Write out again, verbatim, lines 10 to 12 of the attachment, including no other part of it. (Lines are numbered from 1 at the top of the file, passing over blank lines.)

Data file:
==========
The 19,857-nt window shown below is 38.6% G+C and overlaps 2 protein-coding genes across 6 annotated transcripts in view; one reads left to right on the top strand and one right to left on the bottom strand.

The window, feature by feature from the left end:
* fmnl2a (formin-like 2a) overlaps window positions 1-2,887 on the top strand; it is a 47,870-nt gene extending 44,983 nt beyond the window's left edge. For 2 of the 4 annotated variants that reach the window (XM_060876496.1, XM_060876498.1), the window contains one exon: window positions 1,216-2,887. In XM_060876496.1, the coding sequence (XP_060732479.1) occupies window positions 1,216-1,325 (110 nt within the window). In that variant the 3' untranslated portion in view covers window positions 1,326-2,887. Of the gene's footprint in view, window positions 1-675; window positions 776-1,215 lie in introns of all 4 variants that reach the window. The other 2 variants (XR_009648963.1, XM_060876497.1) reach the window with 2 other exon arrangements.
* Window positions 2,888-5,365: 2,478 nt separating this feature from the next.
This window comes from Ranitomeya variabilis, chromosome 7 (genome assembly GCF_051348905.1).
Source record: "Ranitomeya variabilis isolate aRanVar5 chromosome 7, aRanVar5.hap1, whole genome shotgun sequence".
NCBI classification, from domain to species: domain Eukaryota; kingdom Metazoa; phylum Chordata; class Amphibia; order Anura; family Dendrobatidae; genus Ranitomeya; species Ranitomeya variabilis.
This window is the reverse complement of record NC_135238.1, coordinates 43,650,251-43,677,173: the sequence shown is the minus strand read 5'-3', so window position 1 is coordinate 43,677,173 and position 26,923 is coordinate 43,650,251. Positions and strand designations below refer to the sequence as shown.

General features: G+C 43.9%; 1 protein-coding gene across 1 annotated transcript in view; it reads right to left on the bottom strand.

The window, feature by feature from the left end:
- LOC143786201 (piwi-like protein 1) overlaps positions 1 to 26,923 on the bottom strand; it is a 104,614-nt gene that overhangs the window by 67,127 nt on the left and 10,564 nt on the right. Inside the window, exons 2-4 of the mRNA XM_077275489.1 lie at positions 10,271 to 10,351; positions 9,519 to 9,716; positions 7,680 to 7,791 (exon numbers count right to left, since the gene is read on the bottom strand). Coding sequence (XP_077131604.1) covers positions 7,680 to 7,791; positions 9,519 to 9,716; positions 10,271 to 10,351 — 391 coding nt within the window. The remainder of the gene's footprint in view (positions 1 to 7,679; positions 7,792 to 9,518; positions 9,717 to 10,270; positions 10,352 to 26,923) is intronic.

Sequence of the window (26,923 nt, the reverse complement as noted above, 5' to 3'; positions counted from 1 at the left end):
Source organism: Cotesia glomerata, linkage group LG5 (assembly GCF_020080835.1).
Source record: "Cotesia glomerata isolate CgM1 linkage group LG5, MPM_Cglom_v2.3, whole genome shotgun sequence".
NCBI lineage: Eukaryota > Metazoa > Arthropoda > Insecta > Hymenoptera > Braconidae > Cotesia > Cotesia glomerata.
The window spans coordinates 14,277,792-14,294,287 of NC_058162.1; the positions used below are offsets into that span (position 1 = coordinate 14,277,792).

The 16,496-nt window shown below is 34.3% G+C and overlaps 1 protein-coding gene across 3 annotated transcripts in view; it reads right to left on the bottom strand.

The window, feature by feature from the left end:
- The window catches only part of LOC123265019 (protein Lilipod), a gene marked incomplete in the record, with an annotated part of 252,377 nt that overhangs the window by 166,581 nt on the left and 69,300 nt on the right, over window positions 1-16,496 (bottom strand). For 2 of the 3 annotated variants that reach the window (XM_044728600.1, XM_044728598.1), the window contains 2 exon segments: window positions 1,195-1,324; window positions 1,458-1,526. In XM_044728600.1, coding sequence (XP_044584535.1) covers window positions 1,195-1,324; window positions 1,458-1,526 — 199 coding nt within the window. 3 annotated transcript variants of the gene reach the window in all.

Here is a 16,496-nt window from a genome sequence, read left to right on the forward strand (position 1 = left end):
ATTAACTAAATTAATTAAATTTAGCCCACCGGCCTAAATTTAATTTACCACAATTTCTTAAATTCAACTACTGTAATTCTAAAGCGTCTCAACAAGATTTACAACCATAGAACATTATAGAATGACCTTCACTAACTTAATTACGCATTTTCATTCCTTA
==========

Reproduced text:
The window, feature by feature from the left end:
- LOC143786201 (piwi-like protein 1) overlaps positions 1 to 26,923 on the bottom strand; it is a 104,614-nt gene that overhangs the window by 67,127 nt on the left and 10,564 nt on the right. Inside the window, exons 2-4 of the mRNA XM_077275489.1 lie at positions 10,271 to 10,351; positions 9,519 to 9,716; positions 7,680 to 7,791 (exon numbers count right to left, since the gene is read on the bottom strand). Coding sequence (XP_077131604.1) covers positions 7,680 to 7,791; positions 9,519 to 9,716; positions 10,271 to 10,351 — 391 coding nt within the window. The remainder of the gene's footprint in view (positions 1 to 7,679; positions 7,792 to 9,518; positions 9,717 to 10,270; positions 10,352 to 26,923) is intronic.

Sequence of the window (26,923 nt, the reverse complement as noted above, 5' to 3'; positions counted from 1 at the left end):